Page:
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Fitness is the measure of physical capability. In order to achieve overall fitness, one is required to target all the five components of fitness into his/her exercise routine: cardio-respiratory endurance, muscular endurance, flexibility, musculoskeletal strength and ideal body composition. In order to improve musculoskeletal strength, i.e., combined strength of muscles, bones, ligaments & tendons, intense weight training or resistance training is done. To improve stamina & endurance, aerobic activities like jogging, cycling, etc. is done. For improvement in flexibility, stretching routine is the best tool post workout. And, finally a good nutritious diet with the right kind of food is required to improve body composition.


If you Google, there are many types of training methods available out there. To get the most out of a training method, try to understand things- like, for what purpose the method is used, and that training method helps in the development of which component of fitness- in order to clear the confusion, avoid inefficiency, or an unproductive workout. One such confusion arises between Bodyweight Training and HIIT.

Let’s look at each individually.


Bodyweight Training

As the name suggests, it is the type of weight training in which person’s bodyweight is used as resistance. This involve movements like push-ups, pull-ups or chin-ups, bar dips, inverted row, etc. Weight training is the tool to improve strength, whether weight used in training as resistance with external load like dumbbells, barbell, kettlebells, weight plates, etc. or own bodyweight. In the gym, you might have noticed few people doing push-ups, before starting lifting weights, as warm-up and some really struggling to get even single repetition. That’s because depending on person’s strength one may be able to do multiple repetition such that it becomes a cardio for him/her. But, this doesn’t make it a cardio activity. As it is still a challenging task to push or pull or sit and stand with own bodyweight, try picturizing a beginner with 30 % body fat and weighing 100 kg doing pull-ups, one hell of a task!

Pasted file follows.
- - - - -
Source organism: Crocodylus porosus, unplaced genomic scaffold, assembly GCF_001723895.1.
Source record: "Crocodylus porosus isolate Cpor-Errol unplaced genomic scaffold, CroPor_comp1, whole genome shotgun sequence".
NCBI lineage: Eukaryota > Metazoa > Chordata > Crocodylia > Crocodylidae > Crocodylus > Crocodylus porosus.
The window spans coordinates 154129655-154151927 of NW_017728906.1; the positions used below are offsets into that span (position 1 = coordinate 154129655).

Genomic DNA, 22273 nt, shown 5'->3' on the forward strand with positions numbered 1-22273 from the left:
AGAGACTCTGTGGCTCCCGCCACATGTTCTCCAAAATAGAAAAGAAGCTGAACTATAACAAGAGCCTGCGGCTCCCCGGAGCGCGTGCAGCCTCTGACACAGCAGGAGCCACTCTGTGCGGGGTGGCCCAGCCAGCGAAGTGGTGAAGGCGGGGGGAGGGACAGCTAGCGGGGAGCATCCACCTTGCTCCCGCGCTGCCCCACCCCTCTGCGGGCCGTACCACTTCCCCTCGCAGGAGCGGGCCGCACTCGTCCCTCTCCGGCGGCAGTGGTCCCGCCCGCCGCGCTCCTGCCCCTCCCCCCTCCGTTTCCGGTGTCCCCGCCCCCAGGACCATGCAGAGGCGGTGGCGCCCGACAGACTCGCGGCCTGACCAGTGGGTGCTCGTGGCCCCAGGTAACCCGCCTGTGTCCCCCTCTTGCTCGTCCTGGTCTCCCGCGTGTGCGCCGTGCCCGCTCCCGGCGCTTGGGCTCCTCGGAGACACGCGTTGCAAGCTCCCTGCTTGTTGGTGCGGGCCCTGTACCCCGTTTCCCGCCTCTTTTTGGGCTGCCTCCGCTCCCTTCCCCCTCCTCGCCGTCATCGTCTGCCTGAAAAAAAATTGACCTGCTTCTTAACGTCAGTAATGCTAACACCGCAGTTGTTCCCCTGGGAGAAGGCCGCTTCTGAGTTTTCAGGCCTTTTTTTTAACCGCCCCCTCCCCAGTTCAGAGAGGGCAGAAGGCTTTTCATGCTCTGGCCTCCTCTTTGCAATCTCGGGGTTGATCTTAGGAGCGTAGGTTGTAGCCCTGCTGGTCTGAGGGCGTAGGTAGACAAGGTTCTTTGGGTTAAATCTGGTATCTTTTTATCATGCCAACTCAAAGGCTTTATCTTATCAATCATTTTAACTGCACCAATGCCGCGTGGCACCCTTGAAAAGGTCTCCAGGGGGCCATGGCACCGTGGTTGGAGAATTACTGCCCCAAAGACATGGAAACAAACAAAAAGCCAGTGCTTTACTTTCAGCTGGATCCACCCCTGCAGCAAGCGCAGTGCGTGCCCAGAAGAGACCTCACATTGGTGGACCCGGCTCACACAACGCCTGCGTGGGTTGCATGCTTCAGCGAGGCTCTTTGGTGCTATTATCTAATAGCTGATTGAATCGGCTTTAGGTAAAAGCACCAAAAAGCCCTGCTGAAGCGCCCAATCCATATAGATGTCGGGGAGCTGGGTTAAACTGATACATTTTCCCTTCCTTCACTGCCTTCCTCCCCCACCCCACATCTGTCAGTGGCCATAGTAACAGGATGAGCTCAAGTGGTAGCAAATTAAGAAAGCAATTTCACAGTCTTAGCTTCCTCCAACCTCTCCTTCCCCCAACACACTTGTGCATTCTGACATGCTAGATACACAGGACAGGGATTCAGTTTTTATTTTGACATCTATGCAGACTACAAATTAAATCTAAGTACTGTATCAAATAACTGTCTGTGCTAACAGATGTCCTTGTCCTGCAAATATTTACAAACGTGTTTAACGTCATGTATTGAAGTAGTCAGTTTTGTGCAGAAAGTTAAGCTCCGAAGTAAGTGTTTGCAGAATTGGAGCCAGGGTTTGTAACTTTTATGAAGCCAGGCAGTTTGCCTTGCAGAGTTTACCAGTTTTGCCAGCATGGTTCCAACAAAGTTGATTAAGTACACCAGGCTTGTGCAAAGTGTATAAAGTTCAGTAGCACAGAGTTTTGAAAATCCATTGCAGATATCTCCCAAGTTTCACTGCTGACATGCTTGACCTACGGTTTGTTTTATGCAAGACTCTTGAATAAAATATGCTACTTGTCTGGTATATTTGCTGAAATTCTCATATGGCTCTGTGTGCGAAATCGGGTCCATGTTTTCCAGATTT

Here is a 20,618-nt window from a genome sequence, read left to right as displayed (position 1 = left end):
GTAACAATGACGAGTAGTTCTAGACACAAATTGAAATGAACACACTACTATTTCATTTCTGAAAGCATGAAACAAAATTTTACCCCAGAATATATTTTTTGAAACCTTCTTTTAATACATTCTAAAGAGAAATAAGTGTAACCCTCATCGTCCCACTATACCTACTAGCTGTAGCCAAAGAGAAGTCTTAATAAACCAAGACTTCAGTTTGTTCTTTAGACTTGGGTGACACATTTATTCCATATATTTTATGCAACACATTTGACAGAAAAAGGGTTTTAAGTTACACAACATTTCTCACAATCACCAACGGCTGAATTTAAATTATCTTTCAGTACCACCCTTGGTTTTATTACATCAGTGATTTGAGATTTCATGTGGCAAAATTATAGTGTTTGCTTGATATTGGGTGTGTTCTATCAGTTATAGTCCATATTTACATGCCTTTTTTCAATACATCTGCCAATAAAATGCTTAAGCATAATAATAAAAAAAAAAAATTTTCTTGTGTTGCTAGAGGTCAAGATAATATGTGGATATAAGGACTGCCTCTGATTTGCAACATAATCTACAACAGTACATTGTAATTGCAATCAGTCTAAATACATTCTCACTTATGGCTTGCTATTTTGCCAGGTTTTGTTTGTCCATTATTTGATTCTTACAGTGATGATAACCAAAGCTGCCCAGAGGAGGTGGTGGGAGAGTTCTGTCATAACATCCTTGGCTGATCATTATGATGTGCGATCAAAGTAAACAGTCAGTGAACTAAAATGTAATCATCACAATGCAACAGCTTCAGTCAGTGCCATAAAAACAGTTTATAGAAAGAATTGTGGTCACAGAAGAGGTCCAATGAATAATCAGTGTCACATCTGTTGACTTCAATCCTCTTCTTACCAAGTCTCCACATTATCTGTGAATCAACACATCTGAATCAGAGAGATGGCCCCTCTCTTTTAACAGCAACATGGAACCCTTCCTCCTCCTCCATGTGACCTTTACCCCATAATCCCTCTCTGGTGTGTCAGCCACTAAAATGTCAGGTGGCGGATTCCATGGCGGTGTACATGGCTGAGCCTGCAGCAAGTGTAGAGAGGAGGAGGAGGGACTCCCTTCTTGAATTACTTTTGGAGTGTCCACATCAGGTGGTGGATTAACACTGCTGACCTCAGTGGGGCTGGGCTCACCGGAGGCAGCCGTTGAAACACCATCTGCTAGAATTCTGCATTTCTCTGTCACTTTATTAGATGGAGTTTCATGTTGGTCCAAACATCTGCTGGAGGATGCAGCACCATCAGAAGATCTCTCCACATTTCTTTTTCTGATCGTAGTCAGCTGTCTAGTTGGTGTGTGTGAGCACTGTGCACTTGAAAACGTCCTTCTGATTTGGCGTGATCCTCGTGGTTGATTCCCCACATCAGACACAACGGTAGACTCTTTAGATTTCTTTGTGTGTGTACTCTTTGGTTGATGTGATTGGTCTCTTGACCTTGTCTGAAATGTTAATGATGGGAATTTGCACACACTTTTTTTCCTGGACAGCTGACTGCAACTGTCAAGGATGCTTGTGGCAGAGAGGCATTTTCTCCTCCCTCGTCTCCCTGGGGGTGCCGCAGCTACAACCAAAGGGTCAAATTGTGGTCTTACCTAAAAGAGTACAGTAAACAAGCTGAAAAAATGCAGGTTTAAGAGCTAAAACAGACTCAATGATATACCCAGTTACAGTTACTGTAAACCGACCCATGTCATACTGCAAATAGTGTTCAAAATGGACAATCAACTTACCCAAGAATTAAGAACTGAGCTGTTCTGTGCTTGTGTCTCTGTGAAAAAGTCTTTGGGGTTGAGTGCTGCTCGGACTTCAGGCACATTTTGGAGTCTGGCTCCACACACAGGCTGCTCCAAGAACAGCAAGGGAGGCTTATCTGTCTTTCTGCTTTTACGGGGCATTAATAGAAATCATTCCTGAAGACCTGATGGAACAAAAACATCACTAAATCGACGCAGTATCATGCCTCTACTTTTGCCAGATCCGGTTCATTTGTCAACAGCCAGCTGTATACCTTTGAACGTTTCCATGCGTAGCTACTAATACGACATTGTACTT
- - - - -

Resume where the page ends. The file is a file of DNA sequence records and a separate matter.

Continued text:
HIIT stands for High Intensity Interval Training, used to increase intensity in cardio training. It is the combination of medium or intermediate intensity training and high or advance intensity training. An interval training consisting short intervals of high intensity cardio activity and long intervals of medium intensity cardio activity. It is a training method used by an individual looking forward to increase performance, mainly by athletes like sprinters, track runners, etc., to reach to advance from intermediate level. For example, jogging for 5 minutes then running for 2 minutes, again, back to jogging for 5 minutes and again to running for 2 minutes, and so on. Running, jogging, walking, brisk walking, or sprinting will depend on person’s capability and progression.

 - Ankit Gaurav, Registered Exercise Professional (REPs India), Certified Sports Nutritionist